Back in 1999, when François Ozon was still an audacious emerging voice in French cinema, he plucked an unproduced stage piece from the Rainer Werner Fassbinder files — written when the great German bad boy was just 19 — and made the cheeky satire of relationship dynamics, Water Drops on Burning Rocks. Given that some of the play’s themes would evolve and be refined in later Fassbinder works, notably The Bitter Tears of Petra von Kant, it seems entirely fitting that more than two decades later, Ozon refashions that source into another playfully theatrical exercise, turning the tortured lesbian romance into a droll take on gay male obsession.
The result, titled Peter von Kant, seems almost tailor-made to open the Berlin Film Festival, with its roots in German film history and its extravagant homage to one of the country’s most radical 20th century auteurs, who died in 1982 aged just 36. Ozon’s film is billed as “freely adapted” from the Fassbinder, but for the most part, it’s remarkably faithful. That said, the French filmmaker has very much made it his own, having fun with the material with an esprit that’s been considerably muted in more somber recent outings like By the Grace of God and Everything Went Fine.
Peter von Kant
The further queering of a queer classic.
The enduring influence of Petra von Kant — Olivier Assayas riffed on it with the stage play at the center of Clouds of Sils Maria and Peter Strickland drew inspiration for The Duke of Burgundy — is remarkable considering the original film holds up less well than most other classic Fassbinders. It dealt openly with lesbian passion way back in 1972, but was never an overwhelming favorite of queer women and has often been called misogynistic. It hitched Fassbinder’s roots in experimental theater to his revelatory discovery of the florid melodramas of Douglas Sirk, and consequently, it now plays as arch, stilted camp, albeit with an emotional savagery that occasionally draws blood.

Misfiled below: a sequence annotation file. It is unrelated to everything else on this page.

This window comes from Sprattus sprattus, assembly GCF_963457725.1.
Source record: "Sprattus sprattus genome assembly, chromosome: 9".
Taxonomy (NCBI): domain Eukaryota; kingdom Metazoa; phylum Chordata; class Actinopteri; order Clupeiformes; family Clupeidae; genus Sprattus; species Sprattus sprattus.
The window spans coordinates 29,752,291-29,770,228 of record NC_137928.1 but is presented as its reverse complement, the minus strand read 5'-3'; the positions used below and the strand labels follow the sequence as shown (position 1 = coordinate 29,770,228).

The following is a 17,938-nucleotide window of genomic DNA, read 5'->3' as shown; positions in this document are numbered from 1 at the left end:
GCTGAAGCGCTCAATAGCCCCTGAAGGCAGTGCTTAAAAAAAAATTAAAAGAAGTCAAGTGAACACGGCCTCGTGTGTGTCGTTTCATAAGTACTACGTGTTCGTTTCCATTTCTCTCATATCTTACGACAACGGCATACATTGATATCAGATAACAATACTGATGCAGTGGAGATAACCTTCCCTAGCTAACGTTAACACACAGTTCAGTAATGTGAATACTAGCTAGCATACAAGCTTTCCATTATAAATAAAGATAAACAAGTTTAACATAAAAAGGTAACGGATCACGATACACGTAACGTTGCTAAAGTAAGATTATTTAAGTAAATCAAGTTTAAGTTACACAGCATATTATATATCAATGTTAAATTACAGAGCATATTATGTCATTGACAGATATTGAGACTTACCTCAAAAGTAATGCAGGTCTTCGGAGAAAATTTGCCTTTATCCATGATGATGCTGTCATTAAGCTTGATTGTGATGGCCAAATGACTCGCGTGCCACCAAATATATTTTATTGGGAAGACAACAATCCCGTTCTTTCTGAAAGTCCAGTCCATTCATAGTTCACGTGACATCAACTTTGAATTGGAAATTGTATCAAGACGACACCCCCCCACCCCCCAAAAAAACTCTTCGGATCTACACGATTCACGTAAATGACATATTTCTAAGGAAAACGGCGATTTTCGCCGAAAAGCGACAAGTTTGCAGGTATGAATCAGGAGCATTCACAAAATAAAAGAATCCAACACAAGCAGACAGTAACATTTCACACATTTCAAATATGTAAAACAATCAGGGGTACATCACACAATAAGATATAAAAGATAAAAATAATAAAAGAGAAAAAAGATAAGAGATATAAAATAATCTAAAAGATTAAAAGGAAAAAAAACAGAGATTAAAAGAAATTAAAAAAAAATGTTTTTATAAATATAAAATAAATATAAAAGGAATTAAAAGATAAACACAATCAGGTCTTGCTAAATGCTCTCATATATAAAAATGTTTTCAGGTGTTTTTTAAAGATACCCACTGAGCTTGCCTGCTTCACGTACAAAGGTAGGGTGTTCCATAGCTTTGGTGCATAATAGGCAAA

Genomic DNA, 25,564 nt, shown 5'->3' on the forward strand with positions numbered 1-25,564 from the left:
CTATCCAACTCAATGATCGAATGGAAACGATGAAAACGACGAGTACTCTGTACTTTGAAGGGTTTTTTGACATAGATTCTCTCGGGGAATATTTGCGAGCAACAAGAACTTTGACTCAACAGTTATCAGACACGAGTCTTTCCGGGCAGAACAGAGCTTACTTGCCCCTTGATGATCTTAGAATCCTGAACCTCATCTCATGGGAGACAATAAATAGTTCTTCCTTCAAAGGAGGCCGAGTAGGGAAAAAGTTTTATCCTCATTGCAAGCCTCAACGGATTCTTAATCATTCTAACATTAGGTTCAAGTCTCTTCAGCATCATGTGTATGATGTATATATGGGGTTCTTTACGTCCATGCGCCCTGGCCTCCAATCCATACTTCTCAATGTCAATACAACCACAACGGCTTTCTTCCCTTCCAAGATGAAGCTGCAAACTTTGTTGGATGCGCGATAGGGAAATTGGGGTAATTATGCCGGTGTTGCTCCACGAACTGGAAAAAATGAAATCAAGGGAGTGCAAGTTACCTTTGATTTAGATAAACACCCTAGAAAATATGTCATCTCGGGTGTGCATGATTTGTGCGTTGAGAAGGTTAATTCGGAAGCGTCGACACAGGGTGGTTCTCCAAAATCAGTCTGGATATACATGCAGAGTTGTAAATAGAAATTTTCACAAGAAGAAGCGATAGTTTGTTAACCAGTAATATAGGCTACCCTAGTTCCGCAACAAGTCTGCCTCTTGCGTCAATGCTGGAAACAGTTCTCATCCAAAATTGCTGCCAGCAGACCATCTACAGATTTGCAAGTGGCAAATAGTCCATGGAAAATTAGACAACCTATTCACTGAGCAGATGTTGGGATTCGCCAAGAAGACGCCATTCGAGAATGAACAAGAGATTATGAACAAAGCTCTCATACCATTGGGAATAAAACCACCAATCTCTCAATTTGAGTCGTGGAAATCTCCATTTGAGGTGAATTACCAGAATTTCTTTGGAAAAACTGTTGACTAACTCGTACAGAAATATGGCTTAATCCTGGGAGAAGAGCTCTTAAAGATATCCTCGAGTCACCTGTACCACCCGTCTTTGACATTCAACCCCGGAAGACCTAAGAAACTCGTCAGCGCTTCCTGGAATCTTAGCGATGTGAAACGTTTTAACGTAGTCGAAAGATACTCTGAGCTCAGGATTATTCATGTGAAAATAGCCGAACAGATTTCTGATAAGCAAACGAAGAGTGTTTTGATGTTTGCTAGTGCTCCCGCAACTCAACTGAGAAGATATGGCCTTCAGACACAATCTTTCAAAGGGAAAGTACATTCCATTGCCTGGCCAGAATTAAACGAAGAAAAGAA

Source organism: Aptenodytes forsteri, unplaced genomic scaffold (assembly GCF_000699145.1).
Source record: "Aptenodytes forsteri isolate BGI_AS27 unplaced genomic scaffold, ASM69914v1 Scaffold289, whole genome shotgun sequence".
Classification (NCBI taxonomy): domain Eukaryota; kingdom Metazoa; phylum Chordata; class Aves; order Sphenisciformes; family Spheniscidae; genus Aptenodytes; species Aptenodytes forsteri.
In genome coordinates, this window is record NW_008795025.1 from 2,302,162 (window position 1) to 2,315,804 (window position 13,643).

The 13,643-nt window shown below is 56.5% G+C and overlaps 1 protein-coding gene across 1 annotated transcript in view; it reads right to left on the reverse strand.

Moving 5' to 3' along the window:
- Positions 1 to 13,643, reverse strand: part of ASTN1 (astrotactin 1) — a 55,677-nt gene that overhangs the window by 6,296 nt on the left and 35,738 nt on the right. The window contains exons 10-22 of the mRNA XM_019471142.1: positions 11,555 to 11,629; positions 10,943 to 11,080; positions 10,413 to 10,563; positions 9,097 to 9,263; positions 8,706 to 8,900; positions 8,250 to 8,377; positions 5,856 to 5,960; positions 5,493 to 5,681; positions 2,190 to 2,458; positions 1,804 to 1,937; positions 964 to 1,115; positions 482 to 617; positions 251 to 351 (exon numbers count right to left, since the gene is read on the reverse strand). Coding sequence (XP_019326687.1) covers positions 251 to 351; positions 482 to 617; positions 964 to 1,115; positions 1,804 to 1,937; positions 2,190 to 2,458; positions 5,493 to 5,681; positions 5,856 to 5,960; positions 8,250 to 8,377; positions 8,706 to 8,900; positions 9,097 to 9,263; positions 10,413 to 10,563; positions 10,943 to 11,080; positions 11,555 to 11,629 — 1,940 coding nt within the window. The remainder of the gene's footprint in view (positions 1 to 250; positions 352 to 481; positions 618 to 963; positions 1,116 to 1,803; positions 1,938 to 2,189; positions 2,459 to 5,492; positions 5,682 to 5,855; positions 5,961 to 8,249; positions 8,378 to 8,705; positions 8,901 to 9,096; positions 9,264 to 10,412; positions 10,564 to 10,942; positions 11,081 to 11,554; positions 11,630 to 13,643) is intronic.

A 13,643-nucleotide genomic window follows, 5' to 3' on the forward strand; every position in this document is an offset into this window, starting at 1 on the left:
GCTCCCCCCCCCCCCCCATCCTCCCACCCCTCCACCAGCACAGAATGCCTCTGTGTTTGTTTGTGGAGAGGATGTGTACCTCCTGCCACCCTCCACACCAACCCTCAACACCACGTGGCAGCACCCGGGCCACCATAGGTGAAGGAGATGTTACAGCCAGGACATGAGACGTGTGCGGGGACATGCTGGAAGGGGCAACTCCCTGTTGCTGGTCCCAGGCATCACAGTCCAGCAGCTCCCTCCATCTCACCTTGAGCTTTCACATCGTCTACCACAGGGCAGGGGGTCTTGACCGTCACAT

Ozon embraces the artifice but has loosened it up quite a bit, coaxing a more lived-in suppleness from his actors, notably a magnificent Denis Ménochet as the title character — his resemblance to Fassbinder at times uncanny. This von Kant has also switched careers from fashion designer in the original to successful film director here, allowing Ozon to reflect on the particular forms of seduction, ego-massage and love-hate veneration between cineaste and muse.
Peter’s greatest discovery, and now his confidante, Sidonie, is played with wry self-awareness by Isabelle Adjani, wrapped in white fur, gold lamé and the shady sincerity of a dear friend really only looking out for herself. When he turns on her, as he does pretty much everyone late in the action, she responds with amusingly performative wounded shock: “I’m a star, but I’m also human.” Adjani also recorded a breathy German-language version of “Each Man Kills the Thing He Loves,” the song spun from Oscar Wilde’s words that was performed by Jeanne Moreau in Fassbinder’s Querelle. It’s one of a handful of records Peter throws onto the turntable, usually while losing himself in the past.